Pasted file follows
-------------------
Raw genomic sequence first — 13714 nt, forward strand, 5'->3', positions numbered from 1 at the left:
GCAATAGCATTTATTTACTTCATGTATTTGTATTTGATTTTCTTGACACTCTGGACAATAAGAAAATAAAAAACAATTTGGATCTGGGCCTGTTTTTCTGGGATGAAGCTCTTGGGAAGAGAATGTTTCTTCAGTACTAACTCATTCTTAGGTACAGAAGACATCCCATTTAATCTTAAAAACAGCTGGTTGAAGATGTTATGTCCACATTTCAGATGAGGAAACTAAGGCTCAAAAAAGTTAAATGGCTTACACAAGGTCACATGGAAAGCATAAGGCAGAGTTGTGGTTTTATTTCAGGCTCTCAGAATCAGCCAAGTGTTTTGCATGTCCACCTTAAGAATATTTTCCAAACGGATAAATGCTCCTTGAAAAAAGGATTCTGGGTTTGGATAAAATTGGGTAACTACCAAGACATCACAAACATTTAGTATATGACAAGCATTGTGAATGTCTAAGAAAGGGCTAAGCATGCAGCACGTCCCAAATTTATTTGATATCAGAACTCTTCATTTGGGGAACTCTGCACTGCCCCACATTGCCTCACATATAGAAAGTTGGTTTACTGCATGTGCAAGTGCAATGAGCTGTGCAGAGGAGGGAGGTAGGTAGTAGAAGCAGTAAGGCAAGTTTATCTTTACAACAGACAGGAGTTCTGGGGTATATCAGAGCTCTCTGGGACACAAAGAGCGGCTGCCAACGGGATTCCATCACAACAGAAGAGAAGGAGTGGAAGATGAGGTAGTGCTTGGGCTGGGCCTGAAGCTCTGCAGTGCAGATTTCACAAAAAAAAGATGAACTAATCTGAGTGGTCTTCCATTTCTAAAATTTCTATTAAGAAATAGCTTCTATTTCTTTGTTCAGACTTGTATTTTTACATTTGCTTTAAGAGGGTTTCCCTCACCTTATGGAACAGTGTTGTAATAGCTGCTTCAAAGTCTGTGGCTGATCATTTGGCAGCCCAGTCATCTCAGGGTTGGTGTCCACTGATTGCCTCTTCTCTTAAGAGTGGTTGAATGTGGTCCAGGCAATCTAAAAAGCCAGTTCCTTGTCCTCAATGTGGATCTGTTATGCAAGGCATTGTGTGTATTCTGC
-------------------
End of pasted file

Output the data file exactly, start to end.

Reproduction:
Raw genomic sequence first — 13714 nt, forward strand, 5'->3', positions numbered from 1 at the left:
GCAATAGCATTTATTTACTTCATGTATTTGTATTTGATTTTCTTGACACTCTGGACAATAAGAAAATAAAAAACAATTTGGATCTGGGCCTGTTTTTCTGGGATGAAGCTCTTGGGAAGAGAATGTTTCTTCAGTACTAACTCATTCTTAGGTACAGAAGACATCCCATTTAATCTTAAAAACAGCTGGTTGAAGATGTTATGTCCACATTTCAGATGAGGAAACTAAGGCTCAAAAAAGTTAAATGGCTTACACAAGGTCACATGGAAAGCATAAGGCAGAGTTGTGGTTTTATTTCAGGCTCTCAGAATCAGCCAAGTGTTTTGCATGTCCACCTTAAGAATATTTTCCAAACGGATAAATGCTCCTTGAAAAAAGGATTCTGGGTTTGGATAAAATTGGGTAACTACCAAGACATCACAAACATTTAGTATATGACAAGCATTGTGAATGTCTAAGAAAGGGCTAAGCATGCAGCACGTCCCAAATTTATTTGATATCAGAACTCTTCATTTGGGGAACTCTGCACTGCCCCACATTGCCTCACATATAGAAAGTTGGTTTACTGCATGTGCAAGTGCAATGAGCTGTGCAGAGGAGGGAGGTAGGTAGTAGAAGCAGTAAGGCAAGTTTATCTTTACAACAGACAGGAGTTCTGGGGTATATCAGAGCTCTCTGGGACACAAAGAGCGGCTGCCAACGGGATTCCATCACAACAGAAGAGAAGGAGTGGAAGATGAGGTAGTGCTTGGGCTGGGCCTGAAGCTCTGCAGTGCAGATTTCACAAAAAAAAGATGAACTAATCTGAGTGGTCTTCCATTTCTAAAATTTCTATTAAGAAATAGCTTCTATTTCTTTGTTCAGACTTGTATTTTTACATTTGCTTTAAGAGGGTTTCCCTCACCTTATGGAACAGTGTTGTAATAGCTGCTTCAAAGTCTGTGGCTGATCATTTGGCAGCCCAGTCATCTCAGGGTTGGTGTCCACTGATTGCCTCTTCTCTTAAGAGTGGTTGAATGTGGTCCAGGCAATCTAAAAAGCCAGTTCCTTGTCCTCAATGTGGATCTGTTATGCAAGGCATTGTGTGTATTCTGC